Truths so obvious they’re in front of our eyes

Published online 29 August 2007.

A general call back to popular rule, and honesty in politics, against the unreality of political discourse in this era.

Why do they call it “defending our country” if our troops are engaged in far-off countries with people who are not going to attack the United States itself?

And, frankly, is there really a country in the world anymore that would attack the United States?  The terrorists of 9/11/01 attacked the United States, but they don’t represent a country.  And if they did, the United States would have attacked two of its current allies, Egypt and Saudi Arabia, for those are the origin-countries of the terrorists.

Syria?  Iran?  North Korea?  Would they invade us?  Maybe they’ll join forces, march through Mexico, and stage a pitched battle for control of Chula Vista?

The promoters of “defense” as such would like to tell us that “freedom isn’t free,” mostly to shut us up, but having thousands of troops sitting behind Green Zones in Iraq isn’t a price we pay for freedom, so it isn’t “defense.”  The occupation of Iraq has some other purpose, clearly, but it isn’t “defending our country.”

The same logic applies to the rest of the US Armed Forces.  The National Guard may in fact “defend our country,” so they do indeed count in that way.  And I’m sure the US would need a small army to repel invaders and maybe a couple of nukes to deter them from invading.  But the United States does not run a military that is as big as the rest of the world’s militaries combined, paying for it out of a national debt of nearly $9 trillion (a huge chunk of it owned by one of our Nation’s so-called “enemies,” China), and with 702 bases in 130 countries (as of 2004), for the sake of “defending our country.”

There were historical threats to the US: Hitler, or maybe the Soviets with their nuclear arsenals.  But they’re dead, and so the US Armed Forces is sent around the world looking for another national enemy to justify its enormous bulk.  There’s a non-national enemy about, in al Qaeda, largely created with US money (see Loretta Napoleoni’s Terror Incorporated for more about that), but it’s obvious to any observer that they’re a low military priority, otherwise the bulk of the troops would be in Afghanistan and Pakistan (and perhaps in Saudi Arabia and in Egypt) instead of in Iraq.  (If they were to be regarded as criminals, the US might send police after them; but this would be the rational, European response.)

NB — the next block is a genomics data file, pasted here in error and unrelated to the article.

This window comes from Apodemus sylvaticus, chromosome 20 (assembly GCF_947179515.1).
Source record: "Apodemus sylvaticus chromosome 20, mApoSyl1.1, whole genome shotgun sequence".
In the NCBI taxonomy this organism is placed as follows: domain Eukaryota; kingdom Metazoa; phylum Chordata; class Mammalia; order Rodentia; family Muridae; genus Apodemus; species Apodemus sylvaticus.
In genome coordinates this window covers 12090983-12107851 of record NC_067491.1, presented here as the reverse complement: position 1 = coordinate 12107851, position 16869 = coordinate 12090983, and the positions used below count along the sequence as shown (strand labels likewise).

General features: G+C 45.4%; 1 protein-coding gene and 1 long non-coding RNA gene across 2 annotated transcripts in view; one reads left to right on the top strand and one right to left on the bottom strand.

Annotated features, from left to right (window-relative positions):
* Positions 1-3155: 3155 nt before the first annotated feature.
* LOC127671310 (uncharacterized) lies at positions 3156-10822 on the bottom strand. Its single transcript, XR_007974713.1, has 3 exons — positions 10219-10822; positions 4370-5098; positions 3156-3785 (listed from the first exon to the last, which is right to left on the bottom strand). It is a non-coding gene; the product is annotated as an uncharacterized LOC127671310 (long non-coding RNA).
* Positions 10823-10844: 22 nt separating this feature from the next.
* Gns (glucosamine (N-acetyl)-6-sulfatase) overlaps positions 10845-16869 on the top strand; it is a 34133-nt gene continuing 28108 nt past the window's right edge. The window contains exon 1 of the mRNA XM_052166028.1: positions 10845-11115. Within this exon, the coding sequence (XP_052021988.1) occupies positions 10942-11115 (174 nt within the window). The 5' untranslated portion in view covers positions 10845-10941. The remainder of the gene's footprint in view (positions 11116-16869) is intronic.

Now, I’m sure that American foreign policy can be rationalized.  But “defending our country”?  Against what?


Are the police in America still putting people in jail for smoking pot?

The medical profession practically regards the stuff as a wonder drug.  The objections to smoking have been quieted by the notion of vaporizers.  The “war on drugs” people still have a tough time dredging up data on how harmful it is to smoke marijuana.  Has anyone killed themselves yet from too much pot inhalation?  Are we still supposed to believe the mythologies of Reefer Madness?  (Meanwhile booze still effects cirrhosis of the liver, and lung cancer still claims nicotine addicts.  If you propose the criminalization of alcohol or tobacco, of course, everyone will tell you about how Prohibition failed.)

Illegalizing alcoholic beverages with Prohibition, of course, required a Constitutional amendment.  Illegalizing hemp-smoking, however, required no such thing.  Does anyone ask why?